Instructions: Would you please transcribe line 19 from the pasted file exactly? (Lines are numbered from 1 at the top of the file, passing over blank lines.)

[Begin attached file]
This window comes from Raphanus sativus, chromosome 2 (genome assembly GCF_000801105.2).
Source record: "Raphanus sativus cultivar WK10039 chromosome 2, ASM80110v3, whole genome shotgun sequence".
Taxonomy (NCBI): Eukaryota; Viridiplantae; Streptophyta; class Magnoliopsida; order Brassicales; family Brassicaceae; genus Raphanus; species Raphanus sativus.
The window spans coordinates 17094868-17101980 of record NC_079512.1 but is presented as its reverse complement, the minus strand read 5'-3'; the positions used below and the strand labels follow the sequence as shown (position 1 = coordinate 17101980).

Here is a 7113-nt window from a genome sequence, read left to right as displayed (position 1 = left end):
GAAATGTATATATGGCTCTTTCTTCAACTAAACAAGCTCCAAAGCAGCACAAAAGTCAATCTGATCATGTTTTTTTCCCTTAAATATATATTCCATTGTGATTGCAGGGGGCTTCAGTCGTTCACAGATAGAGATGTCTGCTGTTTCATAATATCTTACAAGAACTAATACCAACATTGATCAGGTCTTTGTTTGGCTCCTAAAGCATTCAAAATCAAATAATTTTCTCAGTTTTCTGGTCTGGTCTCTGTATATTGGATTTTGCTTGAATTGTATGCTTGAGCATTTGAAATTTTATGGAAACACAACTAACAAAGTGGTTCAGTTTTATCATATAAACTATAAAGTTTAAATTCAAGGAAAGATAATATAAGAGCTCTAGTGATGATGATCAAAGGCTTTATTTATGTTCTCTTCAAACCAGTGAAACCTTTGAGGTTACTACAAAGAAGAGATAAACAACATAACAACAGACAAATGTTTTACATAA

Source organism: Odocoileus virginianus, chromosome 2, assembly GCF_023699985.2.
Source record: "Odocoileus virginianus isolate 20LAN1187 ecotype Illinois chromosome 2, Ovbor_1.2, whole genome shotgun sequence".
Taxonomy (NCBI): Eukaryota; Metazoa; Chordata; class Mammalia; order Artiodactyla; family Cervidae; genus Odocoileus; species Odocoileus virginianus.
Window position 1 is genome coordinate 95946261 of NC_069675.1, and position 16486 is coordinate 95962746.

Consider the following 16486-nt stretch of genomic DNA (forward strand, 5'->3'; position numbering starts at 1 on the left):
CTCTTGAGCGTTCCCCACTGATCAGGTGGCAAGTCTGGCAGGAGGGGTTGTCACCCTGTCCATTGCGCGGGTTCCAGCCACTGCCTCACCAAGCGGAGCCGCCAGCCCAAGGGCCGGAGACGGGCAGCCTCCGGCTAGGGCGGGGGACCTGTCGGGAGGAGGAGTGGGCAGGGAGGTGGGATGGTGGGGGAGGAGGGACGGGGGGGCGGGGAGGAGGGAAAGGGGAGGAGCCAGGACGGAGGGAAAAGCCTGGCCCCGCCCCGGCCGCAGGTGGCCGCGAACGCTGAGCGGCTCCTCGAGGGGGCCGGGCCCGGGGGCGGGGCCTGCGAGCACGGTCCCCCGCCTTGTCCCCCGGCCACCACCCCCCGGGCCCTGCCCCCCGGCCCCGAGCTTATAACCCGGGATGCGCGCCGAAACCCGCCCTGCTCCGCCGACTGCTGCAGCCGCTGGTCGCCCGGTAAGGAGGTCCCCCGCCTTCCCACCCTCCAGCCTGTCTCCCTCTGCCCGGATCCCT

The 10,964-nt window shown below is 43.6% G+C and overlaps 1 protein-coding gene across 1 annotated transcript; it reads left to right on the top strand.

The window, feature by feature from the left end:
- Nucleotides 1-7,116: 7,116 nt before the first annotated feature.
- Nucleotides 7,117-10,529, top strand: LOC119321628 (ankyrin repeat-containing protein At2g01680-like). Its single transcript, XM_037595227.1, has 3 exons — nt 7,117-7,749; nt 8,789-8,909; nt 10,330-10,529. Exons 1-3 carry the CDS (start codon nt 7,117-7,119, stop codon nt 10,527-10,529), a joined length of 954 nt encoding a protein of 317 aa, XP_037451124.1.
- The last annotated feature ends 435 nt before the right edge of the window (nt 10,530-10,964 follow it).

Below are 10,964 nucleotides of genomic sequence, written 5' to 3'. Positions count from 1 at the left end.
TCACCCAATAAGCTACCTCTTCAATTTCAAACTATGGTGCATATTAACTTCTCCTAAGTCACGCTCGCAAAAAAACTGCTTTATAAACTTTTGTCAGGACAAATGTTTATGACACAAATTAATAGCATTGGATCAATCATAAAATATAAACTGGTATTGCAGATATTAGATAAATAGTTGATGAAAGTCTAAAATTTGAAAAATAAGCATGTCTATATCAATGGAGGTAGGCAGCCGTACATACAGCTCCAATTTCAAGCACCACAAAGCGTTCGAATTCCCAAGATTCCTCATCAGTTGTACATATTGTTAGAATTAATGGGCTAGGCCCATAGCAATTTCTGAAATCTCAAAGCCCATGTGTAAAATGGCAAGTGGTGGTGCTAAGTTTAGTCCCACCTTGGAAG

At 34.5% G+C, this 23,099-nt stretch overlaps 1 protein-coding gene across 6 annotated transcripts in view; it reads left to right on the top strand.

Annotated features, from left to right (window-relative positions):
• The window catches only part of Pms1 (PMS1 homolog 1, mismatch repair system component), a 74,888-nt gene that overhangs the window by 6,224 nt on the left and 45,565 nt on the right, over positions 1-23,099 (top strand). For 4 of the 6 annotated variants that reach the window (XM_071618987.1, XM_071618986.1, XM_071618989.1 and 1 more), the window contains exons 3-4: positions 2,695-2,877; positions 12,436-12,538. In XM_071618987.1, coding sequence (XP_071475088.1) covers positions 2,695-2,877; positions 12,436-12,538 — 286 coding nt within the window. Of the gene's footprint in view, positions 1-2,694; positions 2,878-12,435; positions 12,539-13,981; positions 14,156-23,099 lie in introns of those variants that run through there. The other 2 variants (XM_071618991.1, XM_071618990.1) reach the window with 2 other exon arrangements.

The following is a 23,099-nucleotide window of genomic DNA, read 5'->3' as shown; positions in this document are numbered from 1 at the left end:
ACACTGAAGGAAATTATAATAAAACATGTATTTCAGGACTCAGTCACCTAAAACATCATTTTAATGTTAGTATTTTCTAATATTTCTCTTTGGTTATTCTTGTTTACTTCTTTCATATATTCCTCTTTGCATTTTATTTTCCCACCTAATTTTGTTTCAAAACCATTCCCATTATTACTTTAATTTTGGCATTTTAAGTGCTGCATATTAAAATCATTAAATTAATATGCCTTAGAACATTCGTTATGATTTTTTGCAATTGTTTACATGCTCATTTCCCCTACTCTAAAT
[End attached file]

TCACCCAATAAGCTACCTCTTCAATTTCAAACTATGGTGCATATTAACTTCTCCTAAGTCACGCTCGCAAAAAAACTGCTTTATAAACTTTTGTCAGGACAAATGTTTATGACACAAATTAATAGCATTGGATCAATCATAAAATATAAACTGGTATTGCAGATATTAGATAAATAGTTGATGAAAGTCTAAAATTTGAAAAATAAGCATGTCTATATCAATGGAGGTAGGCAGCCGTACATACAGCTCCAATTTCAAGCACCACAAAGCGTTCGAATTCCCAAGATTCCTCATCAGTTGTACATATTGTTAGAATTAATGGGCTAGGCCCATAGCAATTTCTGAAATCTCAAAGCCCATGTGTAAAATGGCAAGTGGTGGTGCTAAGTTTAGTCCCACCTTGGAAG